People spray graffiti and put up posters in broad daylight. It is to a large extent a lawless zone, and people commit crimes with an astonishing frequency and openness. However, it is not a dangerous neighborhood. The crimes of choice are political or at least victimless, like smoking weed. It is safe to walk there alone at night, unless you are a cop, people in the streets are relaxed and friendly, and personal property faces no great threat, with the exception of luxury cars and the like. The police are not welcome here, and they are not needed here.

And it is exactly in this situation that they demonstrate their true character. They are not an institution that responds to crime or social need, they are an institution that asserts social control. In past years, police tried to flood the area, and the anarchist movement in particular, with addictive drugs like heroin, and they have directly encouraged junkies to hang out in Exarchia Square. It was up to anarchists and other neighbors to defend themselves from these forms of police violence and stop the spread of addictive drugs. Unable to break the rebellious spirit of the neighborhood, police have resorted to more aggressive tactics, taking on the characteristics of a military occupation.

On December 6, 2008, this approach produced its inevitable conclusion when two cops shot 15-year-old anarchist Alexis Grigoropoulos to death in the middle of Exarchia. Within a few hours, the counterattacks began, and for days the police throughout Greece were pummeled with clubs, rocks, molotov cocktails, and in a couple of incidents, gunfire. The liberated zones of Athens and other Greek cities are expanding, and the police are afraid to evict these new occupations because the people have proven themselves to be stronger.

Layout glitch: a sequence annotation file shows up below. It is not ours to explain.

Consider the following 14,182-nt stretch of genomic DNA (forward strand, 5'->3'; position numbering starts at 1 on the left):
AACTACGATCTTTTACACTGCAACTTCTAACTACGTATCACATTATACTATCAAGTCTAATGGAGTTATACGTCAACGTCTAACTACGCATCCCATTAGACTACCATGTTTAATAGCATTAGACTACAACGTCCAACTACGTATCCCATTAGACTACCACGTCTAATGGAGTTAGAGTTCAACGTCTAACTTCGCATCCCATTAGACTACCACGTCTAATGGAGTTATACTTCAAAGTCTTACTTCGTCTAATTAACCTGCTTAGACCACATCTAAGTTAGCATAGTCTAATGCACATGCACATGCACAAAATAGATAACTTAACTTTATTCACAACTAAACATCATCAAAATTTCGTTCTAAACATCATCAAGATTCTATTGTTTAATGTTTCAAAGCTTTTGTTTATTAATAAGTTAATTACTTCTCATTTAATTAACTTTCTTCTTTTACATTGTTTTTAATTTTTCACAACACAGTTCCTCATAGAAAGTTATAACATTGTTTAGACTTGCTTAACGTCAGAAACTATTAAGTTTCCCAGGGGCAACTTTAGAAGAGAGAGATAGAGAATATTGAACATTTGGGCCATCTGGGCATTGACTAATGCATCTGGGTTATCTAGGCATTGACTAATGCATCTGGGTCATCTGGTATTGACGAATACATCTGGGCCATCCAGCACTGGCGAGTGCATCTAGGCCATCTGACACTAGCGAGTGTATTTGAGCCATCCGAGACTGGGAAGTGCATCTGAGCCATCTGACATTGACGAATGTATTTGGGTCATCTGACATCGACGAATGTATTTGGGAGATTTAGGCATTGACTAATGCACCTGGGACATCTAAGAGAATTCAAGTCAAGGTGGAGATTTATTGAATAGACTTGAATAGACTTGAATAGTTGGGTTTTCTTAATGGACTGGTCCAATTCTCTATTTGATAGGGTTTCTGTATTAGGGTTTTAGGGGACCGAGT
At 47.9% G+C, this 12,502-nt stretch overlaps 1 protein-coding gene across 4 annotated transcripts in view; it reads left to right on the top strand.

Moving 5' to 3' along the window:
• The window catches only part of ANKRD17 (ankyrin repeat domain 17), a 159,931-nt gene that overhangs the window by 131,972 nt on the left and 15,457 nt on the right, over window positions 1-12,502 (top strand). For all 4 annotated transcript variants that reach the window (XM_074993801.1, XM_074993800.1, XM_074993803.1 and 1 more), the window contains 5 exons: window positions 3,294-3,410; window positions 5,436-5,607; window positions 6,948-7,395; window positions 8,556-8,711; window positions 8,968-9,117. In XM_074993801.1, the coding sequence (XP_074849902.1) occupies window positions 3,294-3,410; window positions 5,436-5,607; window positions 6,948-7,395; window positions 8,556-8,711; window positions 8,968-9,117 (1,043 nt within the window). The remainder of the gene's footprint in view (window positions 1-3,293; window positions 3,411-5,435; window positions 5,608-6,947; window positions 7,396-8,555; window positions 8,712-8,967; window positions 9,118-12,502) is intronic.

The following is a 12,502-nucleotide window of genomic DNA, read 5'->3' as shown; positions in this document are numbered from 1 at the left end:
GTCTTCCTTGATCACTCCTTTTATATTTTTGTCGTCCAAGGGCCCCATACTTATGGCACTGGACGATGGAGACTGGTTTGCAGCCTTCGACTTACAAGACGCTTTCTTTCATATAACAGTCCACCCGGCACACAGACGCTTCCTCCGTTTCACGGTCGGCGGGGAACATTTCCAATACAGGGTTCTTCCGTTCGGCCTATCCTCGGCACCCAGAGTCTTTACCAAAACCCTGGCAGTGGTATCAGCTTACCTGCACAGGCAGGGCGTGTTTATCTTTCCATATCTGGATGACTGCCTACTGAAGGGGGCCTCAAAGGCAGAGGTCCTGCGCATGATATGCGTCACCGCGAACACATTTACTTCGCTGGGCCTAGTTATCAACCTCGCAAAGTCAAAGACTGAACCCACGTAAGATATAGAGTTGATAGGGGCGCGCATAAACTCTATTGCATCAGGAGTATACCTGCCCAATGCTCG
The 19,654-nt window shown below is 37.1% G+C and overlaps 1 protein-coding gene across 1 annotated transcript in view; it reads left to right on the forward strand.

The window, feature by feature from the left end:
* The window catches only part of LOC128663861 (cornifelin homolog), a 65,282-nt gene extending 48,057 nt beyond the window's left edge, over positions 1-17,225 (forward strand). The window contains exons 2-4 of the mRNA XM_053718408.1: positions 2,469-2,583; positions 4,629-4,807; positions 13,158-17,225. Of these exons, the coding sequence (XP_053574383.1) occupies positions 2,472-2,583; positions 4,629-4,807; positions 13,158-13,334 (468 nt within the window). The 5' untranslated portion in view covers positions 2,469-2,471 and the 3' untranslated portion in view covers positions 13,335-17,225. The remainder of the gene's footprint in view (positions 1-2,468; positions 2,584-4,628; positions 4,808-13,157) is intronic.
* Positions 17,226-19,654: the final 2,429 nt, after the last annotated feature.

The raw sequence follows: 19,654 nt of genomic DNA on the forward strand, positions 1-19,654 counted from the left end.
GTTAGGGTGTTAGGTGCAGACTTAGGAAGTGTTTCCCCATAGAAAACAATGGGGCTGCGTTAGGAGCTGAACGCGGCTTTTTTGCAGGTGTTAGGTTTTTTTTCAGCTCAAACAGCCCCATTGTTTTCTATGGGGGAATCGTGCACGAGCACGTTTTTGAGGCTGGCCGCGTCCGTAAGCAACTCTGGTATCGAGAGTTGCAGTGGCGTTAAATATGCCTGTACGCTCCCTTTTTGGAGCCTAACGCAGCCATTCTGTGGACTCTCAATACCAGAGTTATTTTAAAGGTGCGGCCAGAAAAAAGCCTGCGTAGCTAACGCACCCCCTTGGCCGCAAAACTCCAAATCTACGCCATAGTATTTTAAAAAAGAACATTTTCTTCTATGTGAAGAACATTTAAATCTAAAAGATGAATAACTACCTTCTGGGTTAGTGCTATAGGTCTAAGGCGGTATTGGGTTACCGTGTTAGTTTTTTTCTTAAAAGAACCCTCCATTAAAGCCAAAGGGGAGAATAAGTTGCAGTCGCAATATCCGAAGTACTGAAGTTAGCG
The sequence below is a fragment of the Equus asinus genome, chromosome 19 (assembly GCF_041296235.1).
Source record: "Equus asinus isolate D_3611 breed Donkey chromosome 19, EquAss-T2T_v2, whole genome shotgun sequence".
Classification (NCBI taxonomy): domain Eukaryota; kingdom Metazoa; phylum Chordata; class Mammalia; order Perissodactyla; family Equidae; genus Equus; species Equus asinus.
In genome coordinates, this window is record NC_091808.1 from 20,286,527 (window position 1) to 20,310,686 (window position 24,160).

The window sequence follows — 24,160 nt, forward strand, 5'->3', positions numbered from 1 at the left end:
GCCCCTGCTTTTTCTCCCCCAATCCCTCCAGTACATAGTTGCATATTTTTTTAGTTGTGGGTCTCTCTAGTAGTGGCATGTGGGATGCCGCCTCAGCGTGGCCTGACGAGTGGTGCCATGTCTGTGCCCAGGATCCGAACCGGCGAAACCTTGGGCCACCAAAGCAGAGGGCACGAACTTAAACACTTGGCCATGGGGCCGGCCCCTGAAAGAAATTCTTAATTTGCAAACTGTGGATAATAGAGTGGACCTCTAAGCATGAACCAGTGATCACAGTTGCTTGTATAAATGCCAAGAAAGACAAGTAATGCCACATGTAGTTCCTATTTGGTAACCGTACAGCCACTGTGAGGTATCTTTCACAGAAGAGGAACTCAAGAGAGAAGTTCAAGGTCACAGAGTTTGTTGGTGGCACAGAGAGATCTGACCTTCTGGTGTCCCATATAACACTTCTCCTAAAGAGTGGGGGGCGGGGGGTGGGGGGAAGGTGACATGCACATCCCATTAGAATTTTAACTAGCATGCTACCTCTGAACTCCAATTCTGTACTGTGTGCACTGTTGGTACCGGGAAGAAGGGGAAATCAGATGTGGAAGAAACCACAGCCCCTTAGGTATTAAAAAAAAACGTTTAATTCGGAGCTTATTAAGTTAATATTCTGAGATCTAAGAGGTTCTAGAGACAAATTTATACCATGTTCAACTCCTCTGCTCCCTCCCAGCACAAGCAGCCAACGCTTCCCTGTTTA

Currently, the media is waging a campaign of fear, increasing coverage of antisocial crime and trying to conflate these crimes with the presence of autonomous areas. Crime is a tool of the state, used to scare people, isolate people, and make government seem necessary. But government is nothing but a protection racket. The state is a mafia that has won control over society, and the law is the codification of everything they have stolen from us.

Peter Gelderloos

CrimethInc. – Not Your Grandpa’s Anti-Fascism

Antifa in Berkeley

Things are really starting to heat up in the US in the struggle against fascism. Here I present some reflections on anti-fascism by the CrimethInc. ex-workers collective. The complete article can be found here.

Not Your Grandfather’s Anti-Fascism

Following the clashes in Charlottesville and the massive anti-fascist demonstrations afterwards in Durham, Boston, and the Bay Area, the struggle against fascism has arrived in the consciousness of the general public. Tens of thousands of people are realizing that the fight against fascism didn’t end in 1945—that today, as increasingly authoritarian governments collude with ascendant fascist movements, this battle is more pressing than ever.

It’s worth taking a moment to review what anti-fascists have accomplished since Trump was elected. Despite harassment and attacks from fascists and law enforcement, what was initially a few hundred people without financial resources or sponsors has grown into the foundation for a massive social movement. On April 15, fascists rampaged through Berkeley, recording video footage of themselves beating people to use for recruiting purposes. On Sunday, August 27, the same fascists attempted to hold another rally in Berkeley. In response to the murder of Heather Heyer during a fascist rally in Charlottesville two weeks prior, thousands of people converged to make the fascist demonstration impossible.

Imagine if the “Unite the Right” rally had taken place without resistance, and a thousand white supremacists had been able to march around Charlottesville unopposed. In that scenario, emboldened fascists could have presented themselves as a legitimate part of the political spectrum, while preparing the way for more murders like the ones in Charleston and Portland. In that case, the government with Trump at the helm would be able to present itself as the only possible solution to fascist violence, and the general public would be forced to seek assistance from the very authorities that are already implementing most of the white supremacist agenda. We should be grateful that long before Charlottesville, forward-thinking anti-fascists were doing the thankless work of monitoring fascists and mobilizing against them.